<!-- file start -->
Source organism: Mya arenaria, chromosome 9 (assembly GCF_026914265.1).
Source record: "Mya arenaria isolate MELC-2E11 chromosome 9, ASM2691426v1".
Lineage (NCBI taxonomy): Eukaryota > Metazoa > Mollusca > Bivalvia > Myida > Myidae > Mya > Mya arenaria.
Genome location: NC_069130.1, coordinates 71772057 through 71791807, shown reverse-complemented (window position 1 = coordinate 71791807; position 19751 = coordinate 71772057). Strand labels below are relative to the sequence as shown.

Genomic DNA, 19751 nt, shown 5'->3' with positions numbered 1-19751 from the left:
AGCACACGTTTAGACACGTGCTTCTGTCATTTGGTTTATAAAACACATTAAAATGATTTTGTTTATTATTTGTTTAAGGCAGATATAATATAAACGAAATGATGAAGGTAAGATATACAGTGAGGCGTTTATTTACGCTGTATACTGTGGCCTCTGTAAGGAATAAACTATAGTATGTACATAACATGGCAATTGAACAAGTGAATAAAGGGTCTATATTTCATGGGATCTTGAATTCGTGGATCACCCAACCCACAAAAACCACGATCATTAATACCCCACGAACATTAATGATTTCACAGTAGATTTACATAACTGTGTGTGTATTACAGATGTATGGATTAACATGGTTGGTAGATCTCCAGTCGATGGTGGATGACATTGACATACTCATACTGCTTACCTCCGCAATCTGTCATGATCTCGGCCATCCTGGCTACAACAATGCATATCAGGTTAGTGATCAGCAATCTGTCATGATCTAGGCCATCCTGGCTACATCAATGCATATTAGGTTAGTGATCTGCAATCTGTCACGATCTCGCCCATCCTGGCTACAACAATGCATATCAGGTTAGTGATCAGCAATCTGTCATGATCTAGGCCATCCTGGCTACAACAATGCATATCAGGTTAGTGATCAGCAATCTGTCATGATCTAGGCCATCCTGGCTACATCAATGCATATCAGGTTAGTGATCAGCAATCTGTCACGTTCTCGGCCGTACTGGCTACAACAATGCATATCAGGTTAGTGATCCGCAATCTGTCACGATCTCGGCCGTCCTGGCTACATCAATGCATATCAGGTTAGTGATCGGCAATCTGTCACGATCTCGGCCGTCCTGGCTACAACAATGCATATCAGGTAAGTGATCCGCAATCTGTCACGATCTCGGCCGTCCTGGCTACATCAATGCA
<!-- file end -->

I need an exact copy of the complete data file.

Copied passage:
Source organism: Mya arenaria, chromosome 9 (assembly GCF_026914265.1).
Source record: "Mya arenaria isolate MELC-2E11 chromosome 9, ASM2691426v1".
Lineage (NCBI taxonomy): Eukaryota > Metazoa > Mollusca > Bivalvia > Myida > Myidae > Mya > Mya arenaria.
Genome location: NC_069130.1, coordinates 71772057 through 71791807, shown reverse-complemented (window position 1 = coordinate 71791807; position 19751 = coordinate 71772057). Strand labels below are relative to the sequence as shown.

Genomic DNA, 19751 nt, shown 5'->3' with positions numbered 1-19751 from the left:
AGCACACGTTTAGACACGTGCTTCTGTCATTTGGTTTATAAAACACATTAAAATGATTTTGTTTATTATTTGTTTAAGGCAGATATAATATAAACGAAATGATGAAGGTAAGATATACAGTGAGGCGTTTATTTACGCTGTATACTGTGGCCTCTGTAAGGAATAAACTATAGTATGTACATAACATGGCAATTGAACAAGTGAATAAAGGGTCTATATTTCATGGGATCTTGAATTCGTGGATCACCCAACCCACAAAAACCACGATCATTAATACCCCACGAACATTAATGATTTCACAGTAGATTTACATAACTGTGTGTGTATTACAGATGTATGGATTAACATGGTTGGTAGATCTCCAGTCGATGGTGGATGACATTGACATACTCATACTGCTTACCTCCGCAATCTGTCATGATCTCGGCCATCCTGGCTACAACAATGCATATCAGGTTAGTGATCAGCAATCTGTCATGATCTAGGCCATCCTGGCTACATCAATGCATATTAGGTTAGTGATCTGCAATCTGTCACGATCTCGCCCATCCTGGCTACAACAATGCATATCAGGTTAGTGATCAGCAATCTGTCATGATCTAGGCCATCCTGGCTACAACAATGCATATCAGGTTAGTGATCAGCAATCTGTCATGATCTAGGCCATCCTGGCTACATCAATGCATATCAGGTTAGTGATCAGCAATCTGTCACGTTCTCGGCCGTACTGGCTACAACAATGCATATCAGGTTAGTGATCCGCAATCTGTCACGATCTCGGCCGTCCTGGCTACATCAATGCATATCAGGTTAGTGATCGGCAATCTGTCACGATCTCGGCCGTCCTGGCTACAACAATGCATATCAGGTAAGTGATCCGCAATCTGTCACGATCTCGGCCGTCCTGGCTACATCAATGCA